The retro community has been growing at a rapid pace, and one of the reasons are homebrew games, hacks and ports that attempt to faithfully recreate (or put a new spin on) arcade classics for vintage consoles. The Atari 2600 and 7800 libraries have been growing at a similar clip, and our interview this month is leading the charge. Bob DeCrescenzo is a preeminent modern Atari programmer who has published incredibly faithful ports of some amazing arcade games. Old School Gamer Magazine was lucky enough to interview Bob – understand his process a little bit, as well as learn about his published games library and upcoming projects!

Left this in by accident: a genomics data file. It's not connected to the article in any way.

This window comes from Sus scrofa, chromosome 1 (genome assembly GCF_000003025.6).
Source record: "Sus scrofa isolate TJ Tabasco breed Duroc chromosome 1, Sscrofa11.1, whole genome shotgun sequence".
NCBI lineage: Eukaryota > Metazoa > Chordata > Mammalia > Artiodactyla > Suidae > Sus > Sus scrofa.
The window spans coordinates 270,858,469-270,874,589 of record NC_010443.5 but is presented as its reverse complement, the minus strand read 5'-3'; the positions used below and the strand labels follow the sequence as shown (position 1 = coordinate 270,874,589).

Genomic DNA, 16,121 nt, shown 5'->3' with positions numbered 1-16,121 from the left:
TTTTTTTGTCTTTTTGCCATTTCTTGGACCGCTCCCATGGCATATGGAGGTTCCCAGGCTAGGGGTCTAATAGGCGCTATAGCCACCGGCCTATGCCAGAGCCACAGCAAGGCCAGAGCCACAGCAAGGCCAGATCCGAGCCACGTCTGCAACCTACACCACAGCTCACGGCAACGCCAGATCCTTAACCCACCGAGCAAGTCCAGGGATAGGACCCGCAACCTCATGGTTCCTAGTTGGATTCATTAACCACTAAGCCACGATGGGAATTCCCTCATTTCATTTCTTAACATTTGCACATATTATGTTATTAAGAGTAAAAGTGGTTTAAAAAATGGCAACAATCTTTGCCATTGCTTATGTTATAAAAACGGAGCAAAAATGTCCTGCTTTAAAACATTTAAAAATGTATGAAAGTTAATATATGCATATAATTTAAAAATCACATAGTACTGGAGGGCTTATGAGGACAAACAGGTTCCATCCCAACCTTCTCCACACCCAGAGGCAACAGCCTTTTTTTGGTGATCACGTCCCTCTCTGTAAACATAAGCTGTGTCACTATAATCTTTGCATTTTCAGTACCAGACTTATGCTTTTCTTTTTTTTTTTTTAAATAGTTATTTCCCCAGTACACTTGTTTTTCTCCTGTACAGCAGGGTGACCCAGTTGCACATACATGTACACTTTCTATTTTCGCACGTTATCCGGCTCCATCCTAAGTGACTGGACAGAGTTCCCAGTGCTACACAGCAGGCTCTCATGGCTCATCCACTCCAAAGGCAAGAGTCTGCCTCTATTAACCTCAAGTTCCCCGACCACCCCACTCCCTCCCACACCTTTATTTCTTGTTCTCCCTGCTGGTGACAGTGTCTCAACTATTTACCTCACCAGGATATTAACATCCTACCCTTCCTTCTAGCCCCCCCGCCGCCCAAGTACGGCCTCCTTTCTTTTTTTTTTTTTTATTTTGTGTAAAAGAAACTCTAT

OSG: Tell us a bit about yourself, if you don’t mind. Doyou have a full- me job that is not programming for a35-year-old home game console?
Bob Decrescenzo: I am a programmer by trade. I am currently working for a wonderful company where all the developers work from home.
OSG: Where did you grow up and what were yourgaming in uences? Did you play games with familyand friends at arcades, or did you spend most of yourme on computers and home consoles?
BD: I grew up on Long Island, N.Y. My gaming in fluences were Asteroids and Pac-Man, in that order. I had an Atari 2600, and would play mostly with my best friend,who unfortunately passed away almost ve years ago. I went to the arcade when I could (mostly to ‘Time Out’in Sunrise Mall in Massapequa). I’ve worked on com-puters since 1981 when I got my rst TI/994a.
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